One of the biggest challenges that teachers face is getting students excited about the material. While you think science is incredibly cool, your students might not get into geologic formations or photosynthesis as much as you do. Fortunately, there are plenty of educational resources on the web that can help you explain concepts in a fun, engaging way. Here are 12 science podcasts for students, starting with those for elementary learners and working up to advanced high school concepts.
As you develop your lesson plans, consider using podcasts to reinforce the messages. Some podcasts are short and provide an introduction to an idea. Others are in-depth resources students can use to study.
Elementary School Science Podcasts For Students
Tumble: A Science Podcast for Kids
Tumble was created based on the idea that if kids understand how science works, the future will be a better place. The creators want to show that science is not a body of facts, but rather a process filled with mistakes and experiments that don’t always work. With this in mind, they publish 15-20 minute episodes two or three times a month. Recent topics include the science behind your favorite foods, the great seal count and what would happen if fish had legs.
Tumble also has a store for teachers with songs, worksheets and curriculum packages that complement the episodes. They have podcasts in Spanish too, with the first episode being the science behind how cheetahs can run so fast.
The Show About Science: By a Kid, For Kids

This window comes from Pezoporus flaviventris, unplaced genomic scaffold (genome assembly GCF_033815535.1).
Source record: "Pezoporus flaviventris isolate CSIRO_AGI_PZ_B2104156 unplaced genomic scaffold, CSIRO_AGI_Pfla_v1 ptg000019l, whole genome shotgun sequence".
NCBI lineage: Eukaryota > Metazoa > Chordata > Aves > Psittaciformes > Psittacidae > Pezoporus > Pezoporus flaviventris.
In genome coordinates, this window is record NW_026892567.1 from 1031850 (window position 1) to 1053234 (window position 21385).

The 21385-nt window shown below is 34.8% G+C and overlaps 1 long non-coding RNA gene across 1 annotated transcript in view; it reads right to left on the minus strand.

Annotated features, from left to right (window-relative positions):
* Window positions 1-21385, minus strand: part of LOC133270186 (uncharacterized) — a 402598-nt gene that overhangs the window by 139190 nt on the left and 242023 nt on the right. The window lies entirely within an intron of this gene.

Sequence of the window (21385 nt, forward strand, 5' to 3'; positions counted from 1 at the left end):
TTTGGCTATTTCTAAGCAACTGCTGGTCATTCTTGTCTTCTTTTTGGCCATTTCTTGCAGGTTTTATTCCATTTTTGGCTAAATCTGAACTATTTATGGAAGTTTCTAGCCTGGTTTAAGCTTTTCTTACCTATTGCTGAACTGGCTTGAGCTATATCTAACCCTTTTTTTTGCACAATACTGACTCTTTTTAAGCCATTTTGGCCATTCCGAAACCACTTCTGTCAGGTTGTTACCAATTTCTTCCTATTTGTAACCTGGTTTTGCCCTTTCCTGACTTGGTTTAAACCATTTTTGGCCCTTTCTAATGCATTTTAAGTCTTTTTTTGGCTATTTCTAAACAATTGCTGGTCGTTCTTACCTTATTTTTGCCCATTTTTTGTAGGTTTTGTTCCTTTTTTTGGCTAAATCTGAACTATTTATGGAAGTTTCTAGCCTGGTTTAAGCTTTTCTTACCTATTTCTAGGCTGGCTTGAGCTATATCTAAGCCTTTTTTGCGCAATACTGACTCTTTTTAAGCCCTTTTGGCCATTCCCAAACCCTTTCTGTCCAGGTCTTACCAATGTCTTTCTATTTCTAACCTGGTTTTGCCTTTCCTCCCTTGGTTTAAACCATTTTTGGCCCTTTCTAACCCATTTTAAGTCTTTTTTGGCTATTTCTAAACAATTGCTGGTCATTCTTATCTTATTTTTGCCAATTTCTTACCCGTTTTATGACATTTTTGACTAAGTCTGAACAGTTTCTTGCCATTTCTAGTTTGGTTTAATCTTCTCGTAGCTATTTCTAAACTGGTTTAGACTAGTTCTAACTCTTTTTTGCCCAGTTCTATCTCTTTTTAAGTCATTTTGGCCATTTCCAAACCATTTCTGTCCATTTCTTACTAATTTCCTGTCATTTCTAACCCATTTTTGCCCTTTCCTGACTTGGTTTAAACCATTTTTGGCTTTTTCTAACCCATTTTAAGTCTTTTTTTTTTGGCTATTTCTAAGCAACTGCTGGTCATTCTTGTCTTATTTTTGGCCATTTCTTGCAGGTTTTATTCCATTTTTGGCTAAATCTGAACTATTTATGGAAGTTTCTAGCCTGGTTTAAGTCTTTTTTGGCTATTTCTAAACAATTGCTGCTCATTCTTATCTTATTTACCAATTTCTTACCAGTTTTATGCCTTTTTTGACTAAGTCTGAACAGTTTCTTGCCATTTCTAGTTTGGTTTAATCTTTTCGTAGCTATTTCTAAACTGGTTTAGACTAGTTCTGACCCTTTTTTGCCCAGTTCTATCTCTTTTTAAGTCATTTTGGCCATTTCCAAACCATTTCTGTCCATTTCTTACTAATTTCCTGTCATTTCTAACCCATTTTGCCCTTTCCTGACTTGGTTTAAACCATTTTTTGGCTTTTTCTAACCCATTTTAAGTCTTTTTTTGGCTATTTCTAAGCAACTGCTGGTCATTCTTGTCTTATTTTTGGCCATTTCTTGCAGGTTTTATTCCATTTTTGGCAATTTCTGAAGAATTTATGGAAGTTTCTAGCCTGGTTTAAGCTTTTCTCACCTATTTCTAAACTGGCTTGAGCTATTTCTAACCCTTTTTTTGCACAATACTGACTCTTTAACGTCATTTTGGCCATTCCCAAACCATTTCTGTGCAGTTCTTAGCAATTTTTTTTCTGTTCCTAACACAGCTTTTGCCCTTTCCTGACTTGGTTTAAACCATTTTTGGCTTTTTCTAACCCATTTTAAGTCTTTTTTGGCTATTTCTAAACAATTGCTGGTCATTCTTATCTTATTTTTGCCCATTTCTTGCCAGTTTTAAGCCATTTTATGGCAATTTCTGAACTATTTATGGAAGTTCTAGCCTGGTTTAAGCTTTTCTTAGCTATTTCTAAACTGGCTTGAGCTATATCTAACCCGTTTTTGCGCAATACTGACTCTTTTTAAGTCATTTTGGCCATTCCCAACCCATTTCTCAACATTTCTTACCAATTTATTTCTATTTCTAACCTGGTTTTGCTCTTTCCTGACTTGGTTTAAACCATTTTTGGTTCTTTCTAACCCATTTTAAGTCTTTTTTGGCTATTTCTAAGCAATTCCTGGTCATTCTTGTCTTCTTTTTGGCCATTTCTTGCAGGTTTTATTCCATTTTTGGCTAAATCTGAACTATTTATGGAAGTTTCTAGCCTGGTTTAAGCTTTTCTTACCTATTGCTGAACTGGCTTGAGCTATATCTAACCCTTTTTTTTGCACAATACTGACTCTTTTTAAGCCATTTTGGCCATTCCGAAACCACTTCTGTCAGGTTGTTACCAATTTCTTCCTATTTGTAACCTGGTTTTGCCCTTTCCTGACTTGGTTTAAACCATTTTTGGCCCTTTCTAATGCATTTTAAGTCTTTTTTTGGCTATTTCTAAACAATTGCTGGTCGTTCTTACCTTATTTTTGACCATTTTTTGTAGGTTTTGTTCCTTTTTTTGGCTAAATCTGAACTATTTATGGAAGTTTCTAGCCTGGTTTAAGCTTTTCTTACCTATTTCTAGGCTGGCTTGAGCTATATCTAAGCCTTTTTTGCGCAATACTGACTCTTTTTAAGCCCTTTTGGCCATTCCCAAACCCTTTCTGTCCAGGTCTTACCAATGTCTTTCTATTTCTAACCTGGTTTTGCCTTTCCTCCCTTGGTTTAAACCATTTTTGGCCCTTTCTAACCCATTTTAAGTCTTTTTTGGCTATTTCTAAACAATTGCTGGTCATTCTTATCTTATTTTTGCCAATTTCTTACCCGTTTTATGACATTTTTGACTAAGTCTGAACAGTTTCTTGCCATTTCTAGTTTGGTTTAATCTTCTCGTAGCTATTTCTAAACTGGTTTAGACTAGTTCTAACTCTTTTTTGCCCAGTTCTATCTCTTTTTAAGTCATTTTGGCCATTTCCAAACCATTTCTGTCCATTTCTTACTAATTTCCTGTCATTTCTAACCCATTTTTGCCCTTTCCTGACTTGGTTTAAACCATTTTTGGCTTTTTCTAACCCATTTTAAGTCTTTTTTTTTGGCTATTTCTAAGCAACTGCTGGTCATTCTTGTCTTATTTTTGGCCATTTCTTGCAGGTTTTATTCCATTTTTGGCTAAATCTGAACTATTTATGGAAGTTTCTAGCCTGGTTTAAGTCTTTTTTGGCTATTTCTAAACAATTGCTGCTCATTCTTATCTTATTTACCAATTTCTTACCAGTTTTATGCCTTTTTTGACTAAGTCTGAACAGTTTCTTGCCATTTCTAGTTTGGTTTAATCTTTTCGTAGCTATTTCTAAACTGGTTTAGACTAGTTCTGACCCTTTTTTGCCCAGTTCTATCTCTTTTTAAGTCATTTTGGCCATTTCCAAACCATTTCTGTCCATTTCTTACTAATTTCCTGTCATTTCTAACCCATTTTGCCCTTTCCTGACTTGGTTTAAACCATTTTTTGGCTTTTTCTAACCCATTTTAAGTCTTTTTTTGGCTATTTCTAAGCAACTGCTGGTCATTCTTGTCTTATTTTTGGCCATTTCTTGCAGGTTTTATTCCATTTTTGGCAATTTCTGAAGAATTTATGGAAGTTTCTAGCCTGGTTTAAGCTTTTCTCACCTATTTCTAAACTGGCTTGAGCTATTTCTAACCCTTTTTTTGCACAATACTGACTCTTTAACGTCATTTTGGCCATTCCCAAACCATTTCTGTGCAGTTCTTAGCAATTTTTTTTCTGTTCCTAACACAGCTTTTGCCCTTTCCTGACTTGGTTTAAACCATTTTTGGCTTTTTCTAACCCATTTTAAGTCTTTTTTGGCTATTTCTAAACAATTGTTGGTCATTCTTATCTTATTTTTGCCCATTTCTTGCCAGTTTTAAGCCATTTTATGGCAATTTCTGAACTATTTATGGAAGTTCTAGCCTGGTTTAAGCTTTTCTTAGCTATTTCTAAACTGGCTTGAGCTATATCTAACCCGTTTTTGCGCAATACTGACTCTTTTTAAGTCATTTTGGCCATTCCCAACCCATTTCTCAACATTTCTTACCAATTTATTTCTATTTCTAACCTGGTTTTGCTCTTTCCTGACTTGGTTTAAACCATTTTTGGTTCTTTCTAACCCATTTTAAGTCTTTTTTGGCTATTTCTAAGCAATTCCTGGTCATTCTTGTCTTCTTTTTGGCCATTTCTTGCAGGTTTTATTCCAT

The Show About Science was created by Nate when he was five years old. This makes it a show for kids, by kids, and can help younger learners get excited about science.
You don’t have to worry about the concepts getting too advanced, but you’ll also see that your students will understand more than you think. The podcast features guest scientists and educators and is appropriate for students of all ages.
A few recent topics covered fungi, time travel, how dogs think, cockroaches and nanotechnology.
But Why: A Podcast For Curious Kids
But Why is a podcast created by Vermont Public Radio. You can find it on Apple Podcasts or through the NPR app. Every episode covers a question and runs for 20-30 minutes. You can use this podcast in your classroom to address specific questions (Why do seasons change?) or for a fun break from traditional learning (How do squirrels climb trees?).
This podcast is published every two weeks. If your kids have questions, they can submit them to But Why and they might get an answer in the form of a show.
Dinosaur George Kids: A Show for Kids Who Love Dinosaurs
If your students enjoy learning about dinosaurs, then they are going to love Dinosaur George. Dinosaur George is George Blasing, a self-taught paleontologist and animal behaviorist, who has been studying and researching dinosaurs for over 40 years.
The Dinosaur George Kids podcast episodes are usually one to two hours long. They go in-depth into different types of dinosaurs and what makes them unique. There are currently more than 50 episodes to listen to, with titles like “Balaur: Double Clawed Dragon” and “Saurophaganax: Lord of the Lizard Eaters.”
Middle School Science Podcasts For Students
FizzicsEd: Physics, Biology and Chemistry — With a Twist
The FizzicsEd podcast is part of Fizzics Education, an Australian organization that has reached more than two million kids since 2004. There are over 135 episodes of the FizzicsEd podcast and each episode lasts around 40 minutes.
These podcasts cover physics, biology, chemistry, and the overlapping concepts in between. The podcasters provide resources for teachers and for homeschooling students. There are courses and free resources to turn podcast episodes into activities that your students will love. You can also tune into FizzicsTWIST to get to know the stranger side of science.
Brains On: With Moments of Um
Brains On was created for both kids and adults, which means the content is appropriate for middle school students. There are long-form episodes that run for 30-45 minutes, along with short-form “moments of um” that answer a question in a minute or two. For example, have you ever wondered why giraffe’s tongues are blue? That is your “moment of um.”